For Immediate Release, December 18, 2020
Elise Bennett, (727) 755-6950, firstname.lastname@example.org
Diamondback Terrapin Among 10 Species Threatened by Wildlife Trade
New Report Calls for End to Wildlife Trafficking, Unsustainable Trade
ST. PETERSBURG, Fla.— Wildlife trafficking and unsustainable trade are driving species’ decline and, in some cases, posing a threat to human health, according to a report released today by the Endangered Species Coalition.
The report, Trafficked: 10 Species Threatened by the Wildlife Trade, details how the multi-billion-dollar legal and illegal wildlife and plant trade industries have become major threats to species in the U.S. and worldwide.
The diamondback terrapin turtle, a small turtle with speckled skin and a diamond patterned shell, is among the 10 species featured in the report that are especially threatened by legal and illegal wildlife trade. In combination with other threats — including habitat loss, drowning in crab traps and being hit by cars — trade and trafficking have caused terrapin populations to decline and disappear from some areas.
The Center for Biological Diversity nominated the terrapin for the report because of a growing demand for the turtles as pets and for food, which has led to increased illegal trafficking. In the last few years, wildlife officials from New Jersey to Florida have apprehended poachers illegally taking wild terrapins for commercial trade.
“Diamondback terrapins are wild animals, not collectable trinkets,” said Elise Bennett, a staff attorney at the Center for Biological Diversity. “Unfortunately, the terrapin’s exceptional beauty has made it a target for the pet trade. Wildlife officials should end wild trapping and crack down on traffickers to ensure a bright future for this rare little turtle.”
The diamondback terrapin is the only turtle in the world that lives exclusively in the semi-salty waters of estuaries. It is thought to be a keystone species in those ecosystems. It can be found along U.S. coasts from Cape Cod, Massachusetts, south to the Florida Keys and west to Corpus Christi, Texas. Some of the greatest threats to the terrapin include commercial exploitation, drowning in crab pots, road kills, habitat loss and sea-level rise caused by climate change.
Recognizing the need for stronger protections, Florida wildlife officials this week approved a draft rule to protect diamondback terrapins in the state from wild collection. In October, South Carolina adopted rules to protect native turtles including terrapins from commercial trade. And New York and New Jersey have also ended commercial terrapin trapping within the last five years. Terrapins are still at risk from legal and illegal exploitation in many states across their range.
Several of the species in the report are part of the global pet trade, such as the yellow-headed parrot and the Tokay gecko. Others are sought for food or medicinal properties, including the Scalloped hammerhead shark, pinto abalone and the pangolin — a scaly, armadillo-like creature that may have played a role in the emergence of the novel coronavirus.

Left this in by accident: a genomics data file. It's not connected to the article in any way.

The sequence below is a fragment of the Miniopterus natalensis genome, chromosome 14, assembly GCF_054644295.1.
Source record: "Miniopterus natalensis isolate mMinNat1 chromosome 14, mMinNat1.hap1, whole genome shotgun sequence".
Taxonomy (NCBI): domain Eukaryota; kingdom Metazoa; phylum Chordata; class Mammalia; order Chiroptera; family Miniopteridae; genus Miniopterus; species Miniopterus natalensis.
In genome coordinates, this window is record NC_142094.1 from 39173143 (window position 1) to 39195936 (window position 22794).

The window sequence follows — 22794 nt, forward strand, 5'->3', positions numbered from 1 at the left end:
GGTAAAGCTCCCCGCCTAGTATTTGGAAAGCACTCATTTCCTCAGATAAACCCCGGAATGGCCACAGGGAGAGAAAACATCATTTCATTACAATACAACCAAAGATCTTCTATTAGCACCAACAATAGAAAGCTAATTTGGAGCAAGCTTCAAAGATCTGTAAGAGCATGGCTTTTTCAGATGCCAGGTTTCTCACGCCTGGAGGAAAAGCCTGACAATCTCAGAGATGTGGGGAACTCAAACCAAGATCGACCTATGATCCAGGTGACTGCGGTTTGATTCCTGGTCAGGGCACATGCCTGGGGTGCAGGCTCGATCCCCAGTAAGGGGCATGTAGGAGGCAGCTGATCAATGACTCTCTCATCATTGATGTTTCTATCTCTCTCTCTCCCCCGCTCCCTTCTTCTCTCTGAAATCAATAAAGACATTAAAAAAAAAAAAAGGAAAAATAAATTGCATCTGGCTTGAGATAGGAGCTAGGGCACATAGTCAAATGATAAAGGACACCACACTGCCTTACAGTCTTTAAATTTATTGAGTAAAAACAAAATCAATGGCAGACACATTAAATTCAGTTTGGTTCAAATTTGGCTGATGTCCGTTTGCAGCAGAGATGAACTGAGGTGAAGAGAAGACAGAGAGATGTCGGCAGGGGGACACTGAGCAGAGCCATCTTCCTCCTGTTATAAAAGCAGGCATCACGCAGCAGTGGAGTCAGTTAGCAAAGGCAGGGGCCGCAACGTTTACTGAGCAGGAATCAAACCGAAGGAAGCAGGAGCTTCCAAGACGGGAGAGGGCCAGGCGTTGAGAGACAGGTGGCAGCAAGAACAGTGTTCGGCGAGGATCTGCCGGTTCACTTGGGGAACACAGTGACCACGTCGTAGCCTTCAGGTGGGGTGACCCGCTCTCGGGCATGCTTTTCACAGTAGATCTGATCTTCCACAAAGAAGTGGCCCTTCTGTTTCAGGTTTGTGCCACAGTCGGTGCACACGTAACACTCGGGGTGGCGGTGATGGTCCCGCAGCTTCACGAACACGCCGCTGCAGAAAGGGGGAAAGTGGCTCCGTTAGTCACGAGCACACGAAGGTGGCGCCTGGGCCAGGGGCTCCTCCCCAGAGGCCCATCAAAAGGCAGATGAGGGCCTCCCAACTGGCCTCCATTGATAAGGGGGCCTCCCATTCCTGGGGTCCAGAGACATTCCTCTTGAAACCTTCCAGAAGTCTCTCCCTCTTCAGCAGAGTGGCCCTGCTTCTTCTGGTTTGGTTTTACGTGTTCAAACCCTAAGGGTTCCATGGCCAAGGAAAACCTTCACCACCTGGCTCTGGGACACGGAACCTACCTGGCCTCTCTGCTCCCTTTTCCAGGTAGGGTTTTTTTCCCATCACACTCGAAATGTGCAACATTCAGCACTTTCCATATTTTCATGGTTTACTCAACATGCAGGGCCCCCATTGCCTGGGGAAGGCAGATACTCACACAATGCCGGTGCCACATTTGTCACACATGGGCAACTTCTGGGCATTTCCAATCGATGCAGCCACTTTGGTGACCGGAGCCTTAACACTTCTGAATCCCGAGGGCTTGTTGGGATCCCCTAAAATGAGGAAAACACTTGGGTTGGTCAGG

Still others are coveted as “collectables,” including the Venus flytrap and the rufous hummingbird. The Diamondback terrapins of the U.S. Gulf Coast are trapped and traded for use as pets and food.
“Wildlife and plant trafficking and trade is a multi-billion-dollar industry that threatens fish, wildlife and plants as well as human communities,” said Leda Huta, executive director of the Endangered Species Coalition. “We need governments and leaders around the world to commit to ending wildlife trade and trafficking, while developing alternative, sustainable economic opportunities for communities.”
Scientists believe that the novel coronavirus now sweeping the planet, COVID-19, jumped from wildlife to humans, likely via a bat and possibly spilling over to a pangolin too. The pangolin is the most trafficked mammal in the world and one of the 10 species featured in the report.
Similarly, SARS, Ebola and HIV all likely originated from the exploitation of wildlife. In fact, the vast majority of new infectious diseases that have emerged in recent years are “zoonotic” diseases, and climate change is worsening the threat.
To protect human health and prevent future pandemics, the report calls for new policies, better enforcement and a commitment to end wildlife trafficking and unsustainable wildlife trade.
Some members of Congress have started work to address wildlife exploitation, including Senators John Cornyn and Cory Booker, who have crafted the bipartisan Preventing Future Pandemics Act of 2020. The bill would prohibit the sale of live wild animals for food — a practice thought to possibly be connected with the emergence of COVID-19 — but has yet to be heard in committee.
The Endangered Species Coalition’s member groups nominated species for the report. A committee of distinguished scientists reviewed the nominations and chose the finalists.
The full report, along with photos can be viewed and downloaded here: https://www.endangered.org/campaigns/annual-top-ten-report/trafficked. The Endangered Species Coalition produces a Top 10 report annually, focusing on a different theme each year. Previous years’ reports are also available on the Coalition’s website.
The Center for Biological Diversity is a national, nonprofit conservation organization with more than 1.7 million members and online activists dedicated to the protection of endangered species and wild places.